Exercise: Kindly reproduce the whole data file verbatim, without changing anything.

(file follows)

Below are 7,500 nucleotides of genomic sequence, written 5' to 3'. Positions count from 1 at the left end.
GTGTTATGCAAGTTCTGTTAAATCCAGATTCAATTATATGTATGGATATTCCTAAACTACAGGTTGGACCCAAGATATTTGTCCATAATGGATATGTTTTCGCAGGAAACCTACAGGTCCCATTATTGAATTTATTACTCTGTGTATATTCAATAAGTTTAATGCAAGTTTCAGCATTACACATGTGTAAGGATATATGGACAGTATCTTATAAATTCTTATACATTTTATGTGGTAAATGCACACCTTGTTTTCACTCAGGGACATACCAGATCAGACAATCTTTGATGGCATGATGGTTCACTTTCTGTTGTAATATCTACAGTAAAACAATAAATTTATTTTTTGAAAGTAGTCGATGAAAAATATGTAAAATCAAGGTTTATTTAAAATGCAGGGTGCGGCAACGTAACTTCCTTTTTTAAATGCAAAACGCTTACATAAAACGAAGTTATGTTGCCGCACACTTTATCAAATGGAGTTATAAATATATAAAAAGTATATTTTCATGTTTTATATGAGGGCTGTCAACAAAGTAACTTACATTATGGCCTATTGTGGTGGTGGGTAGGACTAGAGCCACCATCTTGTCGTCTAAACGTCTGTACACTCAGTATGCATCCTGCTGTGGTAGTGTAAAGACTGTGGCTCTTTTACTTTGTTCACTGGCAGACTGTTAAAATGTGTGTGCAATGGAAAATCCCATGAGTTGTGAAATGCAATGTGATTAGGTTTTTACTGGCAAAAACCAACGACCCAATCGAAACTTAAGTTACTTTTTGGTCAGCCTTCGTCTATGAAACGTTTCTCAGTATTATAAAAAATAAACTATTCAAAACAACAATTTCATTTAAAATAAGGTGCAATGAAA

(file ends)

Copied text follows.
Below are 7,500 nucleotides of genomic sequence, written 5' to 3'. Positions count from 1 at the left end.
GTGTTATGCAAGTTCTGTTAAATCCAGATTCAATTATATGTATGGATATTCCTAAACTACAGGTTGGACCCAAGATATTTGTCCATAATGGATATGTTTTCGCAGGAAACCTACAGGTCCCATTATTGAATTTATTACTCTGTGTATATTCAATAAGTTTAATGCAAGTTTCAGCATTACACATGTGTAAGGATATATGGACAGTATCTTATAAATTCTTATACATTTTATGTGGTAAATGCACACCTTGTTTTCACTCAGGGACATACCAGATCAGACAATCTTTGATGGCATGATGGTTCACTTTCTGTTGTAATATCTACAGTAAAACAATAAATTTATTTTTTGAAAGTAGTCGATGAAAAATATGTAAAATCAAGGTTTATTTAAAATGCAGGGTGCGGCAACGTAACTTCCTTTTTTAAATGCAAAACGCTTACATAAAACGAAGTTATGTTGCCGCACACTTTATCAAATGGAGTTATAAATATATAAAAAGTATATTTTCATGTTTTATATGAGGGCTGTCAACAAAGTAACTTACATTATGGCCTATTGTGGTGGTGGGTAGGACTAGAGCCACCATCTTGTCGTCTAAACGTCTGTACACTCAGTATGCATCCTGCTGTGGTAGTGTAAAGACTGTGGCTCTTTTACTTTGTTCACTGGCAGACTGTTAAAATGTGTGTGCAATGGAAAATCCCATGAGTTGTGAAATGCAATGTGATTAGGTTTTTACTGGCAAAAACCAACGACCCAATCGAAACTTAAGTTACTTTTTGGTCAGCCTTCGTCTATGAAACGTTTCTCAGTATTATAAAAAATAAACTATTCAAAACAACAATTTCATTTAAAATAAGGTGCAATGAAA